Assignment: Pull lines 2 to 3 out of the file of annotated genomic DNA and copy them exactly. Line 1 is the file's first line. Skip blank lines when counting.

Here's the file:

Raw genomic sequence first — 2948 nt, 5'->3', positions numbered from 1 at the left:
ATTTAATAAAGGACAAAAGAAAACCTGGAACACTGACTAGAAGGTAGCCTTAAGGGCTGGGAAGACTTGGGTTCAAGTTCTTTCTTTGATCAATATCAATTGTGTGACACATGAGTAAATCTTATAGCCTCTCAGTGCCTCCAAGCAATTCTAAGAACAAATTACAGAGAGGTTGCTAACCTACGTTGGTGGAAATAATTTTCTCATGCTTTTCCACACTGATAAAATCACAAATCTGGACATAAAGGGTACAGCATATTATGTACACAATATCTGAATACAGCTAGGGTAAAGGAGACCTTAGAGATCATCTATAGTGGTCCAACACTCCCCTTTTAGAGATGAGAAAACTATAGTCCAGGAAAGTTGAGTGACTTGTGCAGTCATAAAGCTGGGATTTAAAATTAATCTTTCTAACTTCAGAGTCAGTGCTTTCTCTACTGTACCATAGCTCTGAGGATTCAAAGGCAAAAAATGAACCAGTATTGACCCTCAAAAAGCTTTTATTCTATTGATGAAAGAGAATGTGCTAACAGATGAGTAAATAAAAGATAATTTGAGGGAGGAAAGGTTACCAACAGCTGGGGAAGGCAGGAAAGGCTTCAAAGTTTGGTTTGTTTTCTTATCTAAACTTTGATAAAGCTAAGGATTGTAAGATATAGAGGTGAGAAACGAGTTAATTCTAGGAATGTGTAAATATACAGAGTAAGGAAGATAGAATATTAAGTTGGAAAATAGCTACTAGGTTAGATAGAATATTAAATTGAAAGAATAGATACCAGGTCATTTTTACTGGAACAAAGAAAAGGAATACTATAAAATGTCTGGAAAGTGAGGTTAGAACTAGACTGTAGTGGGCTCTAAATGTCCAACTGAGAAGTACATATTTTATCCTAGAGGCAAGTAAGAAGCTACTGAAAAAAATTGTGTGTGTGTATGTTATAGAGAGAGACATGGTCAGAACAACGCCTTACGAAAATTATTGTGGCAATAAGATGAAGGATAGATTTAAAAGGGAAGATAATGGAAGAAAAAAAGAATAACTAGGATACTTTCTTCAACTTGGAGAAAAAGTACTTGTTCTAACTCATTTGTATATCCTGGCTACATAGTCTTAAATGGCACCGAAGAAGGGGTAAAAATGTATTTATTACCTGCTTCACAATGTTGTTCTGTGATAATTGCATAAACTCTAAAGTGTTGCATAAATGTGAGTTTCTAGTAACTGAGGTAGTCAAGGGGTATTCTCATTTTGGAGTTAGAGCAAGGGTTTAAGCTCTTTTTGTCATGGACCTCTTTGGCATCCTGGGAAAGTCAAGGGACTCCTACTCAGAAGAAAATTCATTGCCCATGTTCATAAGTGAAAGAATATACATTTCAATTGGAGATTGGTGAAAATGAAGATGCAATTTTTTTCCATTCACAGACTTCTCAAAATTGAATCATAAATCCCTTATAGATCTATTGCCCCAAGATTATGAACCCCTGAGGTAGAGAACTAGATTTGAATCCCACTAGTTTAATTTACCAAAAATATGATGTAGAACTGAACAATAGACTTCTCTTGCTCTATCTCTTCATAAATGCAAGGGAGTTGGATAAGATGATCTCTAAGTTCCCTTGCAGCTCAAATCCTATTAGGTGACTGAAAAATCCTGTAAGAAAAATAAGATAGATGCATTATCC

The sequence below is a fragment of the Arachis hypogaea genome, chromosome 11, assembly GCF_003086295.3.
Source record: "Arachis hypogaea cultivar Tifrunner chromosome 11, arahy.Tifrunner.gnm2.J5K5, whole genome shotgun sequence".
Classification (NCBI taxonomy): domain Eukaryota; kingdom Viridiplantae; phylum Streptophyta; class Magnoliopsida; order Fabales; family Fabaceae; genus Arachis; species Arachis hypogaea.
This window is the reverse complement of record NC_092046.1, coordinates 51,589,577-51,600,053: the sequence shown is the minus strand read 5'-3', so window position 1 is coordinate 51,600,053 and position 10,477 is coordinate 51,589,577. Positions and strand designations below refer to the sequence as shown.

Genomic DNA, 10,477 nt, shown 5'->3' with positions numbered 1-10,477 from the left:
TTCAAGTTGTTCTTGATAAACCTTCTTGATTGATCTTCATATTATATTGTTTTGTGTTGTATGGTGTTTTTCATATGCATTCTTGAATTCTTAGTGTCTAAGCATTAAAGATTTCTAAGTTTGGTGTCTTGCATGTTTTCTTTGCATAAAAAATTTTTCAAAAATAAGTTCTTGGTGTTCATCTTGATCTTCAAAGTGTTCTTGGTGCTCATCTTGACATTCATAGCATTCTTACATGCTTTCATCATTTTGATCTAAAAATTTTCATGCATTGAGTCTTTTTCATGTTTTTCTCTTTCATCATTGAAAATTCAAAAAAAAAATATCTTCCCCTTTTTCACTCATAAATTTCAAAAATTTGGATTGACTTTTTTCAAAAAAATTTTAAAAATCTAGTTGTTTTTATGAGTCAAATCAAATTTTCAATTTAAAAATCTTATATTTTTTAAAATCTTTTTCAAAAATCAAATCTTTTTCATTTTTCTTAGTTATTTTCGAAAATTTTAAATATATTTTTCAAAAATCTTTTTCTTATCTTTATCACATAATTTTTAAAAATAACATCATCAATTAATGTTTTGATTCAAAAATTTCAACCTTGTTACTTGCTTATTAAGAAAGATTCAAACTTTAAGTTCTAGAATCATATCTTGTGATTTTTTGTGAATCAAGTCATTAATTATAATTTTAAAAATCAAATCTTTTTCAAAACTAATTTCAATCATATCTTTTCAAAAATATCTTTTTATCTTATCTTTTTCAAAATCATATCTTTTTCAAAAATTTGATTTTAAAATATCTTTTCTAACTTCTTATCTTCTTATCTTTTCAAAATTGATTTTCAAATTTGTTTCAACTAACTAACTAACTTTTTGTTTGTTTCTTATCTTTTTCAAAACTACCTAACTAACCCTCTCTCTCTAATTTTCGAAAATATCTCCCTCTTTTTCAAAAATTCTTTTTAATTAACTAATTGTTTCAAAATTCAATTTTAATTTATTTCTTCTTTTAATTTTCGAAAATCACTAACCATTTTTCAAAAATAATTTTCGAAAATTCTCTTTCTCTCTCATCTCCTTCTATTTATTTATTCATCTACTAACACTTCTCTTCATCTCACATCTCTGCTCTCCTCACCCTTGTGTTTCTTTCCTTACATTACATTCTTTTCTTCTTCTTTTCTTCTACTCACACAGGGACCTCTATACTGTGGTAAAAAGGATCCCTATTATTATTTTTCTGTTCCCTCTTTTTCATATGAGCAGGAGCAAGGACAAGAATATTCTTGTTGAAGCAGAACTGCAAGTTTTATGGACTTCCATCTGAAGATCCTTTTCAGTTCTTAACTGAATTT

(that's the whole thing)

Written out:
ATTTAATAAAGGACAAAAGAAAACCTGGAACACTGACTAGAAGGTAGCCTTAAGGGCTGGGAAGACTTGGGTTCAAGTTCTTTCTTTGATCAATATCAATTGTGTGACACATGAGTAAATCTTATAGCCTCTCAGTGCCTCCAAGCAATTCTAAGAACAAATTACAGAGAGGTTGCTAACCTACGTTGGTGGAAATAATTTTCTCATGCTTTTCCACACTGATAAAATCACAAATCTGGACATAAAGGGTACAGCATATTATGTACACAATATCTGAATACAGCTAGGGTAAAGGAGACCTTAGAGATCATCTATAGTGGTCCAACACTCCCCTTTTAGAGATGAGAAAACTATAGTCCAGGAAAGTTGAGTGACTTGTGCAGTCATAAAGCTGGGATTTAAAATTAATCTTTCTAACTTCAGAGTCAGTGCTTTCTCTACTGTACCATAGCTCTGAGGATTCAAAGGCAAAAAATGAACCAGTATTGACCCTCAAAAAGCTTTTATTCTATTGATGAAAGAGAATGTGCTAACAGATGAGTAAATAAAAGATAATTTGAGGGAGGAAAGGTTACCAACAGCTGGGGAAGGCAGGAAAGGCTTCAAAGTTTGGTTTGTTTTCTTATCTAAACTTTGATAAAGCTAAGGATTGTAAGATATAGAGGTGAGAAACGAGTTAATTCTAGGAATGTGTAAATATACAGAGTAAGGAAGATAGAATATTAAGTTGGAAAATAGCTACTAGGTTAGATAGAATATTAAATTGAAAGAATAGATACCAGGTCATTTTTACTGGAACAAAGAAAAGGAATACTATAAAATGTCTGGAAAGTGAGGTTAGAACTAGACTGTAGTGGGCTCTAAATGTCCAACTGAGAAGTACATATTTTATCCTAGAGGCAAGTAAGAAGCTACTGAAAAAAATTGTGTGTGTGTATGTTATAGAGAGAGACATGGTCAGAACAACGCCTTACGAAAATTATTGTGGCAATAAGATGAAGGATAGATTTAAAAGGGAAGATAATGGAAGAAAAAAAGAATAACTAGGATACTTTCTTCAACTTGGAGAAAAAGTACTTGTTCTAACTCATTTGTATATCCTGGCTACATAGTCTTAAATGGCACCGAAGAAGGGGTAAAAATGTATTTATTACCTGCTTCACAATGTTGTTCTGTGATAATTGCATAAACTCTAAAGTGTTGCATAAATGTGAGTTTCTAGTAACTGAGGTAGTCAAGGGGTATTCTCATTTTGGAGTTAGAGCAAGGGTTTAAGCTCTTTTTGTCATGGACCTCTTTGGCATCCTGGGAAAGTCAAGGGACTCCTACTCAGAAGAAAATTCATTGCCCATGTTCATAAGTGAAAGAATATACATTTCAATTGGAGATTGGTGAAAATGAAGATGCAATTTTTTTCCATTCACAGACTTCTCAAAATTGAATCATAAATCCCTTATAGATCTATTGCCCCAAGATTATGAACCCCTGAGGTAGAGAACTAGATTTGAATCCCACTAGTTTAATTTACCAAAAATATGATGTAGAACTGAACAATAGACTTCTCTTGCTCTATCTCTTCATAAATGCAAGGGAGTTGGATAAGATGATCTCTAAGTTCCCTTGCAGCTCAAATCCTATTAGGTGACTGAAAAATCCTGTAAGAAAAATAAGATAGATGCATTATCC

The sequence below is a fragment of the Arachis hypogaea genome, chromosome 11, assembly GCF_003086295.3.